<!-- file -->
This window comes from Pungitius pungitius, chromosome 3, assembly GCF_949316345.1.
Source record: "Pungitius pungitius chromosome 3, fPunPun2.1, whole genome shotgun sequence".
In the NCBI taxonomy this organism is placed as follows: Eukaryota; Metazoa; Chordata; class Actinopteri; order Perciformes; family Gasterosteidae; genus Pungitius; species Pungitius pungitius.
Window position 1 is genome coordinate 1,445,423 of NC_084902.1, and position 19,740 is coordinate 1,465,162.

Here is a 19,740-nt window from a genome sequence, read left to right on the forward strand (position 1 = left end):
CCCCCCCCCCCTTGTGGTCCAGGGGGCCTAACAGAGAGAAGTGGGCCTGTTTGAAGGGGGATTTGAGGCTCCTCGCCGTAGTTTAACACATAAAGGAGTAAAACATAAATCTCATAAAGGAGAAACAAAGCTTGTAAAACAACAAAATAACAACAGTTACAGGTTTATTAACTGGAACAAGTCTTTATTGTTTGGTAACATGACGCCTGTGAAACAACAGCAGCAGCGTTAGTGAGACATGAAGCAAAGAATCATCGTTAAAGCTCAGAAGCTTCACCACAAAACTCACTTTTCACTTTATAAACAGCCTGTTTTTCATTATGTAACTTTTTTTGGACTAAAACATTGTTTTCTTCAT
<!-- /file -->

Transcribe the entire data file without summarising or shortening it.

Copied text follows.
This window comes from Pungitius pungitius, chromosome 3, assembly GCF_949316345.1.
Source record: "Pungitius pungitius chromosome 3, fPunPun2.1, whole genome shotgun sequence".
In the NCBI taxonomy this organism is placed as follows: Eukaryota; Metazoa; Chordata; class Actinopteri; order Perciformes; family Gasterosteidae; genus Pungitius; species Pungitius pungitius.
Window position 1 is genome coordinate 1,445,423 of NC_084902.1, and position 19,740 is coordinate 1,465,162.

Here is a 19,740-nt window from a genome sequence, read left to right on the forward strand (position 1 = left end):
CCCCCCCCCCCTTGTGGTCCAGGGGGCCTAACAGAGAGAAGTGGGCCTGTTTGAAGGGGGATTTGAGGCTCCTCGCCGTAGTTTAACACATAAAGGAGTAAAACATAAATCTCATAAAGGAGAAACAAAGCTTGTAAAACAACAAAATAACAACAGTTACAGGTTTATTAACTGGAACAAGTCTTTATTGTTTGGTAACATGACGCCTGTGAAACAACAGCAGCAGCGTTAGTGAGACATGAAGCAAAGAATCATCGTTAAAGCTCAGAAGCTTCACCACAAAACTCACTTTTCACTTTATAAACAGCCTGTTTTTCATTATGTAACTTTTTTTGGACTAAAACATTGTTTTCTTCAT